This article is for the PC version of Stellaris only.
A subject empire is an Empire that has a special diplomatic relationship with another empire of superior strength. An empire can become a subject either forcefully through wargoals or willingly, though the latter requires both a superior relative power and a positive attitude towards the superior party. In the default galaxy map mode subjects have the same color as their overlord.
If they have fleets available, subject fleets tend to follow the overlord's.
There are a number of types of subjects available depending on the overlord's government. Most of them have to pay a certain tribute to the overlord.
If an empire switches its authority to Corporate all Vassals and Protectorates will become Subsidiaries. Conversely if an empire switches its authority away from Corporate all Subsidiaries will become Vassals or Protectorates.
For subject empires the attitude is replaced by loyalty, expressing how content they are living under their Overlord’s rule. If a subject becomes disloyal they refuse any deal with the overlord and have a chance to start a war for independence, always waiting for an opportunity when something depletes the overlord's relative power (a taxing war, a larger uprising, a crisis, etc.). The loyalty is determined by the subject's opinion of the Overlord, which aside from the normal factors is also affected by the total military strength of all the subjects relative to the Overlord as well as that of those who support their independence.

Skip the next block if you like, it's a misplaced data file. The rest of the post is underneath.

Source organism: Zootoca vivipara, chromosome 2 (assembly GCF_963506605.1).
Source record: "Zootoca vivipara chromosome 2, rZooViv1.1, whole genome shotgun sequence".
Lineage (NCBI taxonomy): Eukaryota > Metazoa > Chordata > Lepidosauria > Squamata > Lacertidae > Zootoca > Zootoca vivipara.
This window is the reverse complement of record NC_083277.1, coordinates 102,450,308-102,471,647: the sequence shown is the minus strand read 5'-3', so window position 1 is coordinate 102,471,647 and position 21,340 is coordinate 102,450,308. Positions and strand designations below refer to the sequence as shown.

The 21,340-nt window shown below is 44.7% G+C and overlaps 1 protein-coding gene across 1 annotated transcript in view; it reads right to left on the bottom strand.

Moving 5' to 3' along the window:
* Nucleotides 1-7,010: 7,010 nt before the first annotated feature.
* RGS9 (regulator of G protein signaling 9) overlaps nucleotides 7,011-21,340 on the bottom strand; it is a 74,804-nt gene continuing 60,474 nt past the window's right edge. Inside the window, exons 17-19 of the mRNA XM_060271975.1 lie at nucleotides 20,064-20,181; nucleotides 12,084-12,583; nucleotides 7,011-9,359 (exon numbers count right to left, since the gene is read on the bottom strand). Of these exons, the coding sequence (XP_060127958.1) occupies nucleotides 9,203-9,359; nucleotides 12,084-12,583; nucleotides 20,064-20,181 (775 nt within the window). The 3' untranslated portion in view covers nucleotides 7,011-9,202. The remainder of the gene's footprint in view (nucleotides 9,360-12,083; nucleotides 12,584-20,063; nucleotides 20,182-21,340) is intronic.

An Empire is able to support the independence of another Empire's vassal. Doing this will count the supporting empire's fleet for the relative power of subjects opinion modifier, causing the subject to rebel if they stand a good chance of victory. If they do, the Empire supporting them automatically joins their war for independence.
Subject empires do not suffer from border friction and can therefore in some cases be utilized as buffer states between two empires that otherwise would have significant border friction issues.